The latter two needlessly died in Outlaw Joe Arpaio's Maricopa County jail. Christiansen could soon become the next victim of Arpaio's cruelty. She's praying she doesn't lose her leg from a massive infection contracted at the filthy Estrella facility.
Let's get this straight: I'm not saying any of these people shouldn't have been serving some jail time. What I am maintaining is that they didn't need to die or be threatened with amputation for their crimes against society.
There's a difference between justice and vengefulness. It's a distinction that is lost on Sheriff Joe Arpaio, whose day of reckoning will surely come. Joe can only wash off so much blood from his gnarly old hands before they become permanently stained.
Charles Ward's body was removed from the Durango jail a few hours before Glen Campbell threw his 30-minute concert before Tent City inmates on July 9. Terrified and infuriated over Ward's death, inmates rioted in the pod, detention officers and inmates who were there tell me.
As detention officers fired pepper-spray canisters into the pod, Outlaw Joe was making sure all the media in the Valley were contacted so there would be saturation coverage of Campbell's performance. (Arpaio banned New Times from the event, naturally.) The concert came near the end of Campbell's cushy, 10-day stay in a private cell at a supposedly closed Mesa holding facility, where he strummed the nights away on his guitar.
Ward, 38, had a much different experience. Picked up on a warrant for failure to pay child support, Ward was tossed into the Durango jail where he joined a hundred or so other men packed together in the sweat and grime inside C-pod.
There's no air conditioning, or even a swamp cooler inside the Durango jail. Think about that as you adjust that thermostat and turn up the ceiling fan another notch.
Leaky pipes made the bathroom and shower floors slippery, slimy and treacherous. It was not a safe place for a man who could barely stand.
Ward was in severe pain. His mother tells me he had injured his lower back and needed a cane to hobble around. Ward clearly should have been in a different area of the jail designed to accommodate the injured. But Arpaio's philosophy of pack 'em in and take away their rights resulted in taking away Ward's life.
A witness who was in C-pod at that time, and since has been released, tells me that he saw Ward heading to the shower and heard him fall and hit the floor.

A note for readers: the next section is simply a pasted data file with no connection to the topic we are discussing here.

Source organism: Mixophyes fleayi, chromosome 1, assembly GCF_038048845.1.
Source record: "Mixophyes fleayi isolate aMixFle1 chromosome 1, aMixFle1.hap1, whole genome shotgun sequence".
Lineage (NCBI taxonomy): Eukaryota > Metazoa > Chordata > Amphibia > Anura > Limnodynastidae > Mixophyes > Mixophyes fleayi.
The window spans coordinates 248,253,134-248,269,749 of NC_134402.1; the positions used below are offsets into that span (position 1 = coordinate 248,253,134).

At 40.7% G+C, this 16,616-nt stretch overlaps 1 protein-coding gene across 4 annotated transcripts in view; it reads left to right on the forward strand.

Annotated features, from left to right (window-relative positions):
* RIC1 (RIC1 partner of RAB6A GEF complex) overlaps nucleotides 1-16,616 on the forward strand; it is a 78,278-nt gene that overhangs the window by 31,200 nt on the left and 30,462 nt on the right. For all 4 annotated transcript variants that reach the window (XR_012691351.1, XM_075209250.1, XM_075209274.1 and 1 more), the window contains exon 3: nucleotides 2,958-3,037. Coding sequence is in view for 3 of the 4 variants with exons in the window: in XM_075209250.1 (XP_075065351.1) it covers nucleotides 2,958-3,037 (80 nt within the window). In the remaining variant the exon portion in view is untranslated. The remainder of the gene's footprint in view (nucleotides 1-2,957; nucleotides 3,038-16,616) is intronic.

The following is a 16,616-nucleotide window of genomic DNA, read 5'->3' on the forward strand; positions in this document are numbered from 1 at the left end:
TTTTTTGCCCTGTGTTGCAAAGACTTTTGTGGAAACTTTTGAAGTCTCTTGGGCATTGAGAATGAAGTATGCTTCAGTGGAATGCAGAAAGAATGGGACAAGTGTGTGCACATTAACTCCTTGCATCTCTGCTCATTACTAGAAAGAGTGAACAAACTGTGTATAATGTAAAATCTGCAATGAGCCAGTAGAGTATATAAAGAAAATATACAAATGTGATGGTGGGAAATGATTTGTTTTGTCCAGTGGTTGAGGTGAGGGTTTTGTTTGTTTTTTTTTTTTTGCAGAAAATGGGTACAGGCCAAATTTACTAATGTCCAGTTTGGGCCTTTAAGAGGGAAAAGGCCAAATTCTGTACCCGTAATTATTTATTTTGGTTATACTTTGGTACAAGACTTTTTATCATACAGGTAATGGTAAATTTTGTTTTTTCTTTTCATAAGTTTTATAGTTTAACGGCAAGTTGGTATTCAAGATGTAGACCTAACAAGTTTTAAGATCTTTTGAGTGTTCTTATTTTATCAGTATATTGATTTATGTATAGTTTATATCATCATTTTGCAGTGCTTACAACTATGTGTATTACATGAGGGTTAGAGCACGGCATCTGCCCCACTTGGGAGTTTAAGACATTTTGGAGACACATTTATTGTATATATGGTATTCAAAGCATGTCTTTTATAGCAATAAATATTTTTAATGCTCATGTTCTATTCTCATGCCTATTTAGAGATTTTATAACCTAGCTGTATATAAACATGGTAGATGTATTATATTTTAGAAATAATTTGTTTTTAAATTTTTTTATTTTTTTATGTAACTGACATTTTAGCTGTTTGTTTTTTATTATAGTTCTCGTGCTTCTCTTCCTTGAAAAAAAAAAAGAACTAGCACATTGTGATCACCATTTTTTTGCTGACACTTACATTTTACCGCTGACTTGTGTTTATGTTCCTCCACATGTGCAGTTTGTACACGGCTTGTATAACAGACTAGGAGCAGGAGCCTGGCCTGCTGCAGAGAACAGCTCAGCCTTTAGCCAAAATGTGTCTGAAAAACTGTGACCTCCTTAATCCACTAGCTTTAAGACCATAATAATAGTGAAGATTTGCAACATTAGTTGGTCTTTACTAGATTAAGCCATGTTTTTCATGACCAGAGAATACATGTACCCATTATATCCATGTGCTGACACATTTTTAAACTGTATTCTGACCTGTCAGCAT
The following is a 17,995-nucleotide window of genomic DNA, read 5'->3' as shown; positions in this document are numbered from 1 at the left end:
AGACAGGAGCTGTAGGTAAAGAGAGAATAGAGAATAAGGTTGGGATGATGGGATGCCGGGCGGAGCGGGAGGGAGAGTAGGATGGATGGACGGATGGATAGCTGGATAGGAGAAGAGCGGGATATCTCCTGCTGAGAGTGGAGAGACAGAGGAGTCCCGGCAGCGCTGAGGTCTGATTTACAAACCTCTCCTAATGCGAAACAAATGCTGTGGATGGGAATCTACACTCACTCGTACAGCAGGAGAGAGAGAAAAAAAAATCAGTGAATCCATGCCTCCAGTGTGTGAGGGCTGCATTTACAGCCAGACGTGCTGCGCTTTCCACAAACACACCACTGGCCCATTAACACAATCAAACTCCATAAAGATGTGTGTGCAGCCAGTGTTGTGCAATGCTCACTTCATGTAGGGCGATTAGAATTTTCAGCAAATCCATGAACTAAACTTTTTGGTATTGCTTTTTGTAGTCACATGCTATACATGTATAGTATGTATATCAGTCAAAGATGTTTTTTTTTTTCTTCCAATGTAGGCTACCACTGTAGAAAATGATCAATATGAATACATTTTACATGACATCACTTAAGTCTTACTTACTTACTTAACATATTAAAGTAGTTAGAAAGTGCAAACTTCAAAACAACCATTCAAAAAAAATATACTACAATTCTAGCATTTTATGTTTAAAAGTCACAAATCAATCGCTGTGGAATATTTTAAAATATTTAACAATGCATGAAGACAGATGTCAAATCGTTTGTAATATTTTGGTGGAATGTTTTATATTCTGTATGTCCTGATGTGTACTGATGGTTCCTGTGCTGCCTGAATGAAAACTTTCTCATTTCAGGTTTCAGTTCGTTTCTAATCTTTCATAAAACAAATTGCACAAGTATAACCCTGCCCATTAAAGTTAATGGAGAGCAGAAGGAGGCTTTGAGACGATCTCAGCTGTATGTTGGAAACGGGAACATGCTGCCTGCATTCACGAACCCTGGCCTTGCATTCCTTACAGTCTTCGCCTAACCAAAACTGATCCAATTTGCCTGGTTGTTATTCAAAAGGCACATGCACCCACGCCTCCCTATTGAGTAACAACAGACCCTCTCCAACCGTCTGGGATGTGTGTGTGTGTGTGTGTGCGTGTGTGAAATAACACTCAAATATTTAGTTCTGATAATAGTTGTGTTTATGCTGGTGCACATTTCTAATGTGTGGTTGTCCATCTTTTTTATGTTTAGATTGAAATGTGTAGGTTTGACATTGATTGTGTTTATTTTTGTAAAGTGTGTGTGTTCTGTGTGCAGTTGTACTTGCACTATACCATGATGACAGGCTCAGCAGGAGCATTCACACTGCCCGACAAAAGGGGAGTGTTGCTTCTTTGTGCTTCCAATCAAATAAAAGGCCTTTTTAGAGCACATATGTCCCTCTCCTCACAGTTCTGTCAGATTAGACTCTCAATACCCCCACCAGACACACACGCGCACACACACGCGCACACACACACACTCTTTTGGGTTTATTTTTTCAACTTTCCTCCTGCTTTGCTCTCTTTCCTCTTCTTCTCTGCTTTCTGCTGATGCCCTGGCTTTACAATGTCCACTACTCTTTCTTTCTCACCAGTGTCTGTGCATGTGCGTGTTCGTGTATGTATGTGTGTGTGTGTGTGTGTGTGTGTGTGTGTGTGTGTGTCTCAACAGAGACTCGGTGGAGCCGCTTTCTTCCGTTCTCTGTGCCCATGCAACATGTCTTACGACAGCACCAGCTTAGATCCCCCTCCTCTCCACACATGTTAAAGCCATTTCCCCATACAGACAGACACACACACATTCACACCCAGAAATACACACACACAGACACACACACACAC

"He could barely manage to get himself in and out of the shower," says the former inmate, who asked not to be identified.
After Ward fell, the man tells me he knew Ward was severely injured.
"One of us went and pressed the emergency button and yelled `man down'" through a microphone, he said.
Detention officers soon arrived and immediately began cleaning up the showers and floors to make them appear to be clean, dry and in good condition before investigators would arrive to do a report, my source says.
Ward's body was removed, and word spread quickly through the pod that a man had died. An autopsy states that Ward died of a cerebral aneurysm.
"It freaked everybody out," the former inmate tells me.
Within 15 minutes, a riot broke out and the inmates sealed the entry doors to the pod using towels and bars of soap. The guards eventually regained control with pepper spray and special tactical units, the man says.
The sheriff's office refuses to comment on what happened in the pod, despite my July 9 request under the Arizona Public Records Law seeking documents related to Ward's death.
Ward would still be alive if he had been placed in a cellblock designed for the injured. Instead, Arpaio's henchmen put him into a dilapidated and dangerous facility where serious accidents are guaranteed to happen.
Arpaio has knowingly created and perpetuated dangerous conditions in the jail. He delights in the hell it creates for the people unfortunate enough to be incarcerated. I'm not the only one saying this.
The Arizona Court of Appeals said the same thing in a 2002 ruling over the heinous and dangerous conditions Arpaio has created in Tent City.
The 26-page opinion written by appeals court Judge Jefferson L. Lankford details the abuses and unsafe conditions that Arpaio brags about implementing at Tent City, where more than 1,800 inmates are supervised by only four detention officers.
Arpaio, Lankford wrote, "admitted knowing about and in fact intentionally designing, some conditions at Tent City that created a substantial risk of inmate violence: the lack of individual security and inmate control inherent in a tent facility; the small number of guards; a mixed inmate population subject to overcrowding; extreme heat and lack of amenities."